Suppose we have a model of computation $C$ we want to show to be Turing complete. The usual strategy would be to emulate within $C$ any model of computation we already know to be Turing complete (e.g. an arbitrary Turing machine). On the other hand, a model of computation is Turing complete if and only if it can compute (the indicator function of) all recursive sets. Is there a special recursive set $S$ (or finite subset of recursive sets) so that it is enough for $C$ to compute $S$ to assure that $C$ is Turing complete? Informally, $S$ would be a set for whose computation branching, looping and memory are all needed in an unavoidable way. If such sets do exist, which are the simplest ones?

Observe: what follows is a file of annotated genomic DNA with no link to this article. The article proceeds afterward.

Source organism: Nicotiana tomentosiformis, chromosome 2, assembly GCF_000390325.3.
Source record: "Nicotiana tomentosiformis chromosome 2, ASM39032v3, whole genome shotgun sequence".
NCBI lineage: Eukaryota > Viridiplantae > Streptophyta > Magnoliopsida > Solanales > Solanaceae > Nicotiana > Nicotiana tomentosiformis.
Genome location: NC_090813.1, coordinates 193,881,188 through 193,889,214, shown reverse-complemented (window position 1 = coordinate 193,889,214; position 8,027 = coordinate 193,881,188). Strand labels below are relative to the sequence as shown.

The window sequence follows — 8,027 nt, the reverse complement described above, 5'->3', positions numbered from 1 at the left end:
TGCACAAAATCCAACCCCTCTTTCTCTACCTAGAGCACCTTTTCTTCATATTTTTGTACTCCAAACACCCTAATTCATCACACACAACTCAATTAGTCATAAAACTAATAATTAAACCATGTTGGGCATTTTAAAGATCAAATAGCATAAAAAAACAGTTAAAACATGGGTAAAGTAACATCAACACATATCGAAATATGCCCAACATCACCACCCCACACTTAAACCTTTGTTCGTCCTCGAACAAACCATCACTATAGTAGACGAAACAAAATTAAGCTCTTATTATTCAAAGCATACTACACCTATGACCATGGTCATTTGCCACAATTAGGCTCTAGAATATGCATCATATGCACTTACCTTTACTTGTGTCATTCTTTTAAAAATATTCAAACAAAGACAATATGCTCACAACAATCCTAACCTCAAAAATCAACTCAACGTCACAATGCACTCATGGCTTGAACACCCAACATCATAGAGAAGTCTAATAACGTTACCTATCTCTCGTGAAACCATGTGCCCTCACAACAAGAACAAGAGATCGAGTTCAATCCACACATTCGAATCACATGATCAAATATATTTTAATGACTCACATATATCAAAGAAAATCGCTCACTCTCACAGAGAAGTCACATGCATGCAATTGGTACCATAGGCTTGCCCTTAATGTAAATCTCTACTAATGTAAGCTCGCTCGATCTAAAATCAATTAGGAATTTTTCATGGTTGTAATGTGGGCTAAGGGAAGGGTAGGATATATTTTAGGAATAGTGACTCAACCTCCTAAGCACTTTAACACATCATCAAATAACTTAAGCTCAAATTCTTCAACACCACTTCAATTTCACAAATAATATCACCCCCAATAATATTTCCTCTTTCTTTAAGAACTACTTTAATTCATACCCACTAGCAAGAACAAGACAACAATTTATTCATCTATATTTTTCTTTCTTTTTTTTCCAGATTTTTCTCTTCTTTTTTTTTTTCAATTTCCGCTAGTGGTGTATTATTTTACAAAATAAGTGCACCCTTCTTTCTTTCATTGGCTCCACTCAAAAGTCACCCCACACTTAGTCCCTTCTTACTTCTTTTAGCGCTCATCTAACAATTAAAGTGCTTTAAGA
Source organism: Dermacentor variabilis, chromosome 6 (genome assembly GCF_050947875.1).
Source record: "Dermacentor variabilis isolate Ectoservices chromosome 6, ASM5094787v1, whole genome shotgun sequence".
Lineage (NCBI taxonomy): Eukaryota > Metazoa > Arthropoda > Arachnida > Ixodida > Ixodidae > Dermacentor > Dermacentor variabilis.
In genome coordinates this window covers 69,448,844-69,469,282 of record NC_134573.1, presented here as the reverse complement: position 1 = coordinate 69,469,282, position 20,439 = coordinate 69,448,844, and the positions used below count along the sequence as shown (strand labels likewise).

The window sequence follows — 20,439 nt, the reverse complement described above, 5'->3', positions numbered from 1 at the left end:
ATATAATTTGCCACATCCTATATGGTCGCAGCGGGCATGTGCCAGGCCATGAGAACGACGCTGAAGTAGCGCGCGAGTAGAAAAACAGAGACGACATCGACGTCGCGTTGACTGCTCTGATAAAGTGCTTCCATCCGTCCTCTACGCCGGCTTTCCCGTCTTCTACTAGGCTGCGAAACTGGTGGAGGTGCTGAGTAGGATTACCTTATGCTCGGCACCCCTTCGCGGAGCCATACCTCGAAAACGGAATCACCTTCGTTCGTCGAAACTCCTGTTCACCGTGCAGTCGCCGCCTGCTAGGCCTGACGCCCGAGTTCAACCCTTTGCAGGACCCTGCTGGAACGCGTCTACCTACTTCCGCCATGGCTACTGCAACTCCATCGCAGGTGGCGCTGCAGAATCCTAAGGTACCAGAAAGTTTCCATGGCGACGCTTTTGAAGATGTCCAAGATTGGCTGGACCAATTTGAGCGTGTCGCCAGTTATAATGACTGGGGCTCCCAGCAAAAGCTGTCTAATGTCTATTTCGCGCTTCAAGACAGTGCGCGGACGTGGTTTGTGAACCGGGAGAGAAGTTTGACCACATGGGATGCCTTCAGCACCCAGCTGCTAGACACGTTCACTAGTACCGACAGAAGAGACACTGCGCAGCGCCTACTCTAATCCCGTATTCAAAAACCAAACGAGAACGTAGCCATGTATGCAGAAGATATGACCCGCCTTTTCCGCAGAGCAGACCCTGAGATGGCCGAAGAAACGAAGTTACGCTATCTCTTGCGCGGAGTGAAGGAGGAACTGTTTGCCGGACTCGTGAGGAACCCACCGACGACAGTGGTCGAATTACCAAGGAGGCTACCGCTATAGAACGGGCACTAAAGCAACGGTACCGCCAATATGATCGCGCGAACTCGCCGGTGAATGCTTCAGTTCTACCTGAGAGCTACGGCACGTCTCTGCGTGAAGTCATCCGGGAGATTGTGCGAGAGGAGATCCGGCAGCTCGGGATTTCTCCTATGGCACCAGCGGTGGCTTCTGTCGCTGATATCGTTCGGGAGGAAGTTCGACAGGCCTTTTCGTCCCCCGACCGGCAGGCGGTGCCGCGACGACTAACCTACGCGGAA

In a practical sense, the utility of these sets would be the following test: if your model of computation can solve this type of (e.g. numerical or geometric) problem, then it is Turing complete.